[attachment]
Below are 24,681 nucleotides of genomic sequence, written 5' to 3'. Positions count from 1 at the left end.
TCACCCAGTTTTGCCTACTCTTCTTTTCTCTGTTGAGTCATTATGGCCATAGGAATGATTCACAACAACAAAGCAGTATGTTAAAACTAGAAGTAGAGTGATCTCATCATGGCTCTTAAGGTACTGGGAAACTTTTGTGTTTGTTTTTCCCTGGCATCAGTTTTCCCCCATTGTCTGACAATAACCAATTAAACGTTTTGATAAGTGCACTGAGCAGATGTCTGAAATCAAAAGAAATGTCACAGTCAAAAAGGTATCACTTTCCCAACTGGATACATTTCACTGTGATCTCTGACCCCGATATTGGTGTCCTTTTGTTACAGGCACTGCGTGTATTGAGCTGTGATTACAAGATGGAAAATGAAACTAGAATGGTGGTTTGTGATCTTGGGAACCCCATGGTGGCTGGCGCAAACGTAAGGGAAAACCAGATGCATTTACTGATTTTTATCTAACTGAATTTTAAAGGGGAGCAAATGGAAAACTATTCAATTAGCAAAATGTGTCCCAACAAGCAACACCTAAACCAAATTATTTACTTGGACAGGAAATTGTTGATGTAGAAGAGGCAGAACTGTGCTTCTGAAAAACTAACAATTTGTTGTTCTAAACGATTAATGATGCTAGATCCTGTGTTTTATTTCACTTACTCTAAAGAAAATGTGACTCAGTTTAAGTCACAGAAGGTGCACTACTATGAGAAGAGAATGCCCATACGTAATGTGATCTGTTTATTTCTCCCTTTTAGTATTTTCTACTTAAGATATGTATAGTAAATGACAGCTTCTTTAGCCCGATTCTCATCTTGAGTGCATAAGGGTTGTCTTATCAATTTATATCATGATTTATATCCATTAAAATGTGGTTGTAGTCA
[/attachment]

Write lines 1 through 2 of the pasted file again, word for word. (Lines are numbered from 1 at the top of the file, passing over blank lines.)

Below are 24,681 nucleotides of genomic sequence, written 5' to 3'. Positions count from 1 at the left end.
TCACCCAGTTTTGCCTACTCTTCTTTTCTCTGTTGAGTCATTATGGCCATAGGAATGATTCACAACAACAAAGCAGTATGTTAAAACTAGAAGTAGAGTGATCTCATCATGGCTCTTAAGGTACTGGGAAACTTTTGTGTTTGTTTTTCCCTGGCATCAGTTTTCCCCCATTGTCTGACAATAACCAATTAAACGTTTTGATAAGTGCACTGAGCAGATGTCTGAAATCAAAAGAAATGTCACAGTCAAAAAGGTATCACTTTCCCAACTGGATACATTTCACTGTGATCTCTGACCCCGATATTGGTGTCCTTTTGTTACAGGCACTGCGTGTATTGAGCTGTGATTACAAGATGGAAAATGAAACTAGAATGGTGGTTTGTGATCTTGGGAACCCCATGGTGGCTGGCGCAAACGTAAGGGAAAACCAGATGCATTTACTGATTTTTATCTAACTGAATTTTAAAGGGGAGCAAATGGAAAACTATTCAATTAGCAAAATGTGTCCCAACAAGCAACACCTAAACCAAATTATTTACTTGGACAGGAAATTGTTGATGTAGAAGAGGCAGAACTGTGCTTCTGAAAAACTAACAATTTGTTGTTCTAAACGATTAATGATGCTAGATCCTGTGTTTTATTTCACTTACTCTAAAGAAAATGTGACTCAGTTTAAGTCACAGAAGGTGCACTACTATGAGAAGAGAATGCCCATACGTAATGTGATCTGTTTATTTCTCCCTTTTAGTATTTTCTACTTAAGATATGTATAGTAAATGACAGCTTCTTTAGCCCGATTCTCATCTTGAGTGCATAAGGGTTGTCTTATCAATTTATATCATGATTTATATCCATTAAAATGTGGTTGTAGTCA